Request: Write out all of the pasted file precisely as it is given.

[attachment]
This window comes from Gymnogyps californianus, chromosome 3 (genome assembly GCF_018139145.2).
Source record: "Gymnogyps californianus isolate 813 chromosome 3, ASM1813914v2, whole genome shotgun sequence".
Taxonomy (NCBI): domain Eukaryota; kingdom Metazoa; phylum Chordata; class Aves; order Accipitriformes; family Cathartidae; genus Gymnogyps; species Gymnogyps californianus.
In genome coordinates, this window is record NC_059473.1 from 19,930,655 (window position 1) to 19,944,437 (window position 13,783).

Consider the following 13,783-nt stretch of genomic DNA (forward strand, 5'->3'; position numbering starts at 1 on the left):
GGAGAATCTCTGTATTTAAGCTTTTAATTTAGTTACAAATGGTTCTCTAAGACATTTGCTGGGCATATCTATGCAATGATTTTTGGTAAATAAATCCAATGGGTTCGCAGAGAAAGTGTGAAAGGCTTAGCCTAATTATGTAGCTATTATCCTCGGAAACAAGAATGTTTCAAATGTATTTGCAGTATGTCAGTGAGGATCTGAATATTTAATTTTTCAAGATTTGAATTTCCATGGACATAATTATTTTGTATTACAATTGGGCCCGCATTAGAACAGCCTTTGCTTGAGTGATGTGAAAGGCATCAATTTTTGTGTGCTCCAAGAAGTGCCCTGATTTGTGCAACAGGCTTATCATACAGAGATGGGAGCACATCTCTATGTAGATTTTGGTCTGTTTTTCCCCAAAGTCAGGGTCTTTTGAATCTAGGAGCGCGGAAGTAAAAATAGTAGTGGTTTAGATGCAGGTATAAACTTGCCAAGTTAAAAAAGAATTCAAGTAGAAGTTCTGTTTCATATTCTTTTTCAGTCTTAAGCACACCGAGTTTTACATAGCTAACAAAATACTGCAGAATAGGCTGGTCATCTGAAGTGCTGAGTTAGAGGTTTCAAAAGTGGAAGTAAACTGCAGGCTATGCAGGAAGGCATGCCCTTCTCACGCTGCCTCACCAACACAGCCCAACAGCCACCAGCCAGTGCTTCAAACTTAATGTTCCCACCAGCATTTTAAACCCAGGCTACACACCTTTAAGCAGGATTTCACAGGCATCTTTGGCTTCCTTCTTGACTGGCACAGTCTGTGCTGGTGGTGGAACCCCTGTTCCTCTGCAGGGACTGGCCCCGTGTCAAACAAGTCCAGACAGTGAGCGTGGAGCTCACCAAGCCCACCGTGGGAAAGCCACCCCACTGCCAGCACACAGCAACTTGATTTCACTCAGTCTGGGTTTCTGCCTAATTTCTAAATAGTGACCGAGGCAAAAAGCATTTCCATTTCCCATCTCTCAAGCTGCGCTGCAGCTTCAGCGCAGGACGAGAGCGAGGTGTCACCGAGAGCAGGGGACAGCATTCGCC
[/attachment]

This window comes from Gymnogyps californianus, chromosome 3 (genome assembly GCF_018139145.2).
Source record: "Gymnogyps californianus isolate 813 chromosome 3, ASM1813914v2, whole genome shotgun sequence".
Taxonomy (NCBI): domain Eukaryota; kingdom Metazoa; phylum Chordata; class Aves; order Accipitriformes; family Cathartidae; genus Gymnogyps; species Gymnogyps californianus.
In genome coordinates, this window is record NC_059473.1 from 19,930,655 (window position 1) to 19,944,437 (window position 13,783).

Consider the following 13,783-nt stretch of genomic DNA (forward strand, 5'->3'; position numbering starts at 1 on the left):
GGAGAATCTCTGTATTTAAGCTTTTAATTTAGTTACAAATGGTTCTCTAAGACATTTGCTGGGCATATCTATGCAATGATTTTTGGTAAATAAATCCAATGGGTTCGCAGAGAAAGTGTGAAAGGCTTAGCCTAATTATGTAGCTATTATCCTCGGAAACAAGAATGTTTCAAATGTATTTGCAGTATGTCAGTGAGGATCTGAATATTTAATTTTTCAAGATTTGAATTTCCATGGACATAATTATTTTGTATTACAATTGGGCCCGCATTAGAACAGCCTTTGCTTGAGTGATGTGAAAGGCATCAATTTTTGTGTGCTCCAAGAAGTGCCCTGATTTGTGCAACAGGCTTATCATACAGAGATGGGAGCACATCTCTATGTAGATTTTGGTCTGTTTTTCCCCAAAGTCAGGGTCTTTTGAATCTAGGAGCGCGGAAGTAAAAATAGTAGTGGTTTAGATGCAGGTATAAACTTGCCAAGTTAAAAAAGAATTCAAGTAGAAGTTCTGTTTCATATTCTTTTTCAGTCTTAAGCACACCGAGTTTTACATAGCTAACAAAATACTGCAGAATAGGCTGGTCATCTGAAGTGCTGAGTTAGAGGTTTCAAAAGTGGAAGTAAACTGCAGGCTATGCAGGAAGGCATGCCCTTCTCACGCTGCCTCACCAACACAGCCCAACAGCCACCAGCCAGTGCTTCAAACTTAATGTTCCCACCAGCATTTTAAACCCAGGCTACACACCTTTAAGCAGGATTTCACAGGCATCTTTGGCTTCCTTCTTGACTGGCACAGTCTGTGCTGGTGGTGGAACCCCTGTTCCTCTGCAGGGACTGGCCCCGTGTCAAACAAGTCCAGACAGTGAGCGTGGAGCTCACCAAGCCCACCGTGGGAAAGCCACCCCACTGCCAGCACACAGCAACTTGATTTCACTCAGTCTGGGTTTCTGCCTAATTTCTAAATAGTGACCGAGGCAAAAAGCATTTCCATTTCCCATCTCTCAAGCTGCGCTGCAGCTTCAGCGCAGGACGAGAGCGAGGTGTCACCGAGAGCAGGGGACAGCATTCGCC